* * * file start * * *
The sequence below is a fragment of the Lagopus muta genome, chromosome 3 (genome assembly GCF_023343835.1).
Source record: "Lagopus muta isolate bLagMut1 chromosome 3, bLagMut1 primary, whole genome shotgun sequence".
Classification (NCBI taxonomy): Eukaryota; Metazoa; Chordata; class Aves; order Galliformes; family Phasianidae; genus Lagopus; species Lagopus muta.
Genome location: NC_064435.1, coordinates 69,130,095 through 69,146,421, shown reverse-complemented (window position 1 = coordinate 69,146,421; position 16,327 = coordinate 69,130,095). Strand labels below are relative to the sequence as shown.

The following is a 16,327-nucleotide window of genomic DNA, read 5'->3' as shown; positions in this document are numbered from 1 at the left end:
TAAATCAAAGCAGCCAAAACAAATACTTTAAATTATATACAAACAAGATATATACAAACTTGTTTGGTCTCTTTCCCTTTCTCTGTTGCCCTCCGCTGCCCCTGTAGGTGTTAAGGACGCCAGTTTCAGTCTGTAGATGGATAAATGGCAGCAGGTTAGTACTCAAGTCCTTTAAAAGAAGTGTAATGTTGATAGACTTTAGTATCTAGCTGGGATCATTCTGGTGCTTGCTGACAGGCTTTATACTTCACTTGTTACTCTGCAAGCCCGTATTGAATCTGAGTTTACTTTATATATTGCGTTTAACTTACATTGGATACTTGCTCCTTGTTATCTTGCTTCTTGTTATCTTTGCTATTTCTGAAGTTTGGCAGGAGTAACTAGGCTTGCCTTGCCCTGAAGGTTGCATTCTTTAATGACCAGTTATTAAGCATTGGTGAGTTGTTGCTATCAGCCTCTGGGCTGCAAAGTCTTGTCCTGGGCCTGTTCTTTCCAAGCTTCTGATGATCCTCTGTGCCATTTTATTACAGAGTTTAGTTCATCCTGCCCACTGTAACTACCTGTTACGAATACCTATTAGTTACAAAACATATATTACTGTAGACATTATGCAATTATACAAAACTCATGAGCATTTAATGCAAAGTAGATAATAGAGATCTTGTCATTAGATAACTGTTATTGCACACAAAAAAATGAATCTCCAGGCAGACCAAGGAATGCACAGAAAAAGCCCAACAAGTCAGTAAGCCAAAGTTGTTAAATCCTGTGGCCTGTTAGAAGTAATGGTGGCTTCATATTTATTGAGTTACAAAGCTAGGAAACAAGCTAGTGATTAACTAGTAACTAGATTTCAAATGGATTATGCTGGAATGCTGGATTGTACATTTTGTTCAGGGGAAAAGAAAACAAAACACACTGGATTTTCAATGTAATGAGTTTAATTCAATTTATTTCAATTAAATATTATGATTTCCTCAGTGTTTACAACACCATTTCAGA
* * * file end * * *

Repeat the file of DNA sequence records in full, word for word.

The sequence below is a fragment of the Lagopus muta genome, chromosome 3 (genome assembly GCF_023343835.1).
Source record: "Lagopus muta isolate bLagMut1 chromosome 3, bLagMut1 primary, whole genome shotgun sequence".
Classification (NCBI taxonomy): Eukaryota; Metazoa; Chordata; class Aves; order Galliformes; family Phasianidae; genus Lagopus; species Lagopus muta.
Genome location: NC_064435.1, coordinates 69,130,095 through 69,146,421, shown reverse-complemented (window position 1 = coordinate 69,146,421; position 16,327 = coordinate 69,130,095). Strand labels below are relative to the sequence as shown.

The following is a 16,327-nucleotide window of genomic DNA, read 5'->3' as shown; positions in this document are numbered from 1 at the left end:
TAAATCAAAGCAGCCAAAACAAATACTTTAAATTATATACAAACAAGATATATACAAACTTGTTTGGTCTCTTTCCCTTTCTCTGTTGCCCTCCGCTGCCCCTGTAGGTGTTAAGGACGCCAGTTTCAGTCTGTAGATGGATAAATGGCAGCAGGTTAGTACTCAAGTCCTTTAAAAGAAGTGTAATGTTGATAGACTTTAGTATCTAGCTGGGATCATTCTGGTGCTTGCTGACAGGCTTTATACTTCACTTGTTACTCTGCAAGCCCGTATTGAATCTGAGTTTACTTTATATATTGCGTTTAACTTACATTGGATACTTGCTCCTTGTTATCTTGCTTCTTGTTATCTTTGCTATTTCTGAAGTTTGGCAGGAGTAACTAGGCTTGCCTTGCCCTGAAGGTTGCATTCTTTAATGACCAGTTATTAAGCATTGGTGAGTTGTTGCTATCAGCCTCTGGGCTGCAAAGTCTTGTCCTGGGCCTGTTCTTTCCAAGCTTCTGATGATCCTCTGTGCCATTTTATTACAGAGTTTAGTTCATCCTGCCCACTGTAACTACCTGTTACGAATACCTATTAGTTACAAAACATATATTACTGTAGACATTATGCAATTATACAAAACTCATGAGCATTTAATGCAAAGTAGATAATAGAGATCTTGTCATTAGATAACTGTTATTGCACACAAAAAAATGAATCTCCAGGCAGACCAAGGAATGCACAGAAAAAGCCCAACAAGTCAGTAAGCCAAAGTTGTTAAATCCTGTGGCCTGTTAGAAGTAATGGTGGCTTCATATTTATTGAGTTACAAAGCTAGGAAACAAGCTAGTGATTAACTAGTAACTAGATTTCAAATGGATTATGCTGGAATGCTGGATTGTACATTTTGTTCAGGGGAAAAGAAAACAAAACACACTGGATTTTCAATGTAATGAGTTTAATTCAATTTATTTCAATTAAATATTATGATTTCCTCAGTGTTTACAACACCATTTCAGA